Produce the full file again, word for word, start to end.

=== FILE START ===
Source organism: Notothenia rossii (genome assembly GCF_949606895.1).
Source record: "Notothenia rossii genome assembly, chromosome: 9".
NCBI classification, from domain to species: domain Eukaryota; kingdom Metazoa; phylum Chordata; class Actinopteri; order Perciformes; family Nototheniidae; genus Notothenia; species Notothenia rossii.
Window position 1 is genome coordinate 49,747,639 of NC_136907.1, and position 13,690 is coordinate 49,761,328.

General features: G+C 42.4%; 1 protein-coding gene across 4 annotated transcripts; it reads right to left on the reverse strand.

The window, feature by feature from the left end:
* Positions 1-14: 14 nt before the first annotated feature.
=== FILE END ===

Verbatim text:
Source organism: Notothenia rossii (genome assembly GCF_949606895.1).
Source record: "Notothenia rossii genome assembly, chromosome: 9".
NCBI classification, from domain to species: domain Eukaryota; kingdom Metazoa; phylum Chordata; class Actinopteri; order Perciformes; family Nototheniidae; genus Notothenia; species Notothenia rossii.
Window position 1 is genome coordinate 49,747,639 of NC_136907.1, and position 13,690 is coordinate 49,761,328.

General features: G+C 42.4%; 1 protein-coding gene across 4 annotated transcripts; it reads right to left on the reverse strand.

The window, feature by feature from the left end:
* Positions 1-14: 14 nt before the first annotated feature.